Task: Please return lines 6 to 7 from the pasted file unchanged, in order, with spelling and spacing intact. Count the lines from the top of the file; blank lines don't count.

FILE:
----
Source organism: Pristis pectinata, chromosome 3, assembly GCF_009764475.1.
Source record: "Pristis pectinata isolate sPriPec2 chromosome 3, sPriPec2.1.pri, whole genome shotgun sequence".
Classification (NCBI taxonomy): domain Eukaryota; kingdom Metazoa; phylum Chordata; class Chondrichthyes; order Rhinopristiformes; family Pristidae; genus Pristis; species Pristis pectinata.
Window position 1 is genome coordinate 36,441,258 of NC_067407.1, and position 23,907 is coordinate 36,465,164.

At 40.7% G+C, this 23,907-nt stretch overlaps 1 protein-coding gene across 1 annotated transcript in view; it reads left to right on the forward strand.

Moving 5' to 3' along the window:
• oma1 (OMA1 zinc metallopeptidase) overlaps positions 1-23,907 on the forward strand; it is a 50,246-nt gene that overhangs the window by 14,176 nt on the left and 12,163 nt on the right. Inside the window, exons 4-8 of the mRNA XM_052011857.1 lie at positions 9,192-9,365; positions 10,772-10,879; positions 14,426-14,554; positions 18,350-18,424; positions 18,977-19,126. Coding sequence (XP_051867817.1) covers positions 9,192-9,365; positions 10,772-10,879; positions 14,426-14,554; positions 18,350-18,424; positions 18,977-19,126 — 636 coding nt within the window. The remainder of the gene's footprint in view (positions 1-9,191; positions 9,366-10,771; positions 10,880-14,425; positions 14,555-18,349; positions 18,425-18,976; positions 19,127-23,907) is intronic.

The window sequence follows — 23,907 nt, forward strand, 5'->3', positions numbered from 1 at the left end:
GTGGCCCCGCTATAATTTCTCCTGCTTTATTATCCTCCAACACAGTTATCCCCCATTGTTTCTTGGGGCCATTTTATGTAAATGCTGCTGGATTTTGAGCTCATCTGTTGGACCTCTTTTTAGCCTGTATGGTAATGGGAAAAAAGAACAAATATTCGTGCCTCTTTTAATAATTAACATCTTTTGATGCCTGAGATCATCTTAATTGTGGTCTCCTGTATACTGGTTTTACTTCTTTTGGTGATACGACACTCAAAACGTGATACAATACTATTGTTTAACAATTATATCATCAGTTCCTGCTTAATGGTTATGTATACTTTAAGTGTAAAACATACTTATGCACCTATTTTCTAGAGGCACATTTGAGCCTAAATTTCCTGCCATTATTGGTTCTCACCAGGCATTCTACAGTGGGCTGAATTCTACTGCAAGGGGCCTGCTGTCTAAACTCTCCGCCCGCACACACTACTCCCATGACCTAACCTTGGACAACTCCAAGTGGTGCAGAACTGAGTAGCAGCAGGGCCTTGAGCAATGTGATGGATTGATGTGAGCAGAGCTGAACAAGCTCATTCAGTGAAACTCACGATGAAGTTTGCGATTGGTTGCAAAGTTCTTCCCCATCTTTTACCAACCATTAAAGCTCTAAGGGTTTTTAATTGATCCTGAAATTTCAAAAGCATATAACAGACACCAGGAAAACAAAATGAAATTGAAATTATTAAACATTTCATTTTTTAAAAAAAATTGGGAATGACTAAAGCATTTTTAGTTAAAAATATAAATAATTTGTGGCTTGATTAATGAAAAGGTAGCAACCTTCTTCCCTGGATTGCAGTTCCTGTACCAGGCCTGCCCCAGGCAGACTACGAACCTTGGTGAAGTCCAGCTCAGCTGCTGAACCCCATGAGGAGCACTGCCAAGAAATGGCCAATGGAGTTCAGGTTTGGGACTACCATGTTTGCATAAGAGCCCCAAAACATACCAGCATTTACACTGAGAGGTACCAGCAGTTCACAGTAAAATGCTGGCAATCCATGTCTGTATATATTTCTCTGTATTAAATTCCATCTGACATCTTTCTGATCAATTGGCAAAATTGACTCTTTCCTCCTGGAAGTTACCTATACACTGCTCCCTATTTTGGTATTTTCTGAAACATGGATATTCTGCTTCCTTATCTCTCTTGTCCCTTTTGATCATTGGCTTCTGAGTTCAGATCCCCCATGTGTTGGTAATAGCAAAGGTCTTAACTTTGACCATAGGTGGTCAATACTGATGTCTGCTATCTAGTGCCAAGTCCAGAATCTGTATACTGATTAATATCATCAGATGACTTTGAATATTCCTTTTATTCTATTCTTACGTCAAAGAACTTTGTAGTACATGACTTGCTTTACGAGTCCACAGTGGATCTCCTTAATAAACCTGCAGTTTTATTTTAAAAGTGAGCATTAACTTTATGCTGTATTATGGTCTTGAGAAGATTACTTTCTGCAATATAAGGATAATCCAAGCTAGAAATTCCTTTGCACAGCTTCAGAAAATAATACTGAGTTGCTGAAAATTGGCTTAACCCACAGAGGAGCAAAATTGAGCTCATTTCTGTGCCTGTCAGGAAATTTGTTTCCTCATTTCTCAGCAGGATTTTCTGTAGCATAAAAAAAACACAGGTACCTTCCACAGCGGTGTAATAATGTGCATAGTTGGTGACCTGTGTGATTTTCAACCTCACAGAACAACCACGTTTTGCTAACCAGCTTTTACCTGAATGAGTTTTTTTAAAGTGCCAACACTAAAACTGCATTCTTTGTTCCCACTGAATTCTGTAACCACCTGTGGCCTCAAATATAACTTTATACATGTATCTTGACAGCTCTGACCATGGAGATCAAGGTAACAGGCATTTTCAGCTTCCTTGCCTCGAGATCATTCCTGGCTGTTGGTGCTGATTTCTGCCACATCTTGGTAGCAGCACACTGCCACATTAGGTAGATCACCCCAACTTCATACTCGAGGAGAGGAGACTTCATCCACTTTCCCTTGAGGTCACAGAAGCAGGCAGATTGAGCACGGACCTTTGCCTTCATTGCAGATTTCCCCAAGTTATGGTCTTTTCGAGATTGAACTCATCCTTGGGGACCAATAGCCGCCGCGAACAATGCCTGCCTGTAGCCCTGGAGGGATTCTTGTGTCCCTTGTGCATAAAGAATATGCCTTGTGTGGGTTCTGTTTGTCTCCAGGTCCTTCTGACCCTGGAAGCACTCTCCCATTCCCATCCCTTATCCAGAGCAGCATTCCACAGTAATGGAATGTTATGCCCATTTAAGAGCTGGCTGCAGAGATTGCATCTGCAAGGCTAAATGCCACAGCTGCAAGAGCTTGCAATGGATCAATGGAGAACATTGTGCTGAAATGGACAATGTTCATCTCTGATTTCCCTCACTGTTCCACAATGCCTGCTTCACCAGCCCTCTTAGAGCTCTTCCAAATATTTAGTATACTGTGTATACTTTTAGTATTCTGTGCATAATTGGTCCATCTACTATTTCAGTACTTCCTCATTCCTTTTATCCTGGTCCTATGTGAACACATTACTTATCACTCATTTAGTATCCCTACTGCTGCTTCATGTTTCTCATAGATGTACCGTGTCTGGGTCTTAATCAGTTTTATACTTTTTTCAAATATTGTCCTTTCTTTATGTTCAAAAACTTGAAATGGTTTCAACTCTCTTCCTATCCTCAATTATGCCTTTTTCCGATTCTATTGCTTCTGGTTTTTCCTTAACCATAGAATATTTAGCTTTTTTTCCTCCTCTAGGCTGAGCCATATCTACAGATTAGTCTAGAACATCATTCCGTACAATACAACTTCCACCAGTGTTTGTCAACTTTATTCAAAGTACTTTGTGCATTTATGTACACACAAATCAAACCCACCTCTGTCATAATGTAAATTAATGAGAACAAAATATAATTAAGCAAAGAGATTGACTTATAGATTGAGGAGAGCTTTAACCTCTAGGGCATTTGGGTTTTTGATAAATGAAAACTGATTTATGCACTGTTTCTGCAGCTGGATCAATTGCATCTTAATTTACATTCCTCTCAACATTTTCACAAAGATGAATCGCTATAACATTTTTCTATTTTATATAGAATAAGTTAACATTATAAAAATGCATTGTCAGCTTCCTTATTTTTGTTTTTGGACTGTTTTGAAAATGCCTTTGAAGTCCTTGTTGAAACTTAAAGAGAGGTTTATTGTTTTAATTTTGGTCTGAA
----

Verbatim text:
Moving 5' to 3' along the window:
• oma1 (OMA1 zinc metallopeptidase) overlaps positions 1-23,907 on the forward strand; it is a 50,246-nt gene that overhangs the window by 14,176 nt on the left and 12,163 nt on the right. Inside the window, exons 4-8 of the mRNA XM_052011857.1 lie at positions 9,192-9,365; positions 10,772-10,879; positions 14,426-14,554; positions 18,350-18,424; positions 18,977-19,126. Coding sequence (XP_051867817.1) covers positions 9,192-9,365; positions 10,772-10,879; positions 14,426-14,554; positions 18,350-18,424; positions 18,977-19,126 — 636 coding nt within the window. The remainder of the gene's footprint in view (positions 1-9,191; positions 9,366-10,771; positions 10,880-14,425; positions 14,555-18,349; positions 18,425-18,976; positions 19,127-23,907) is intronic.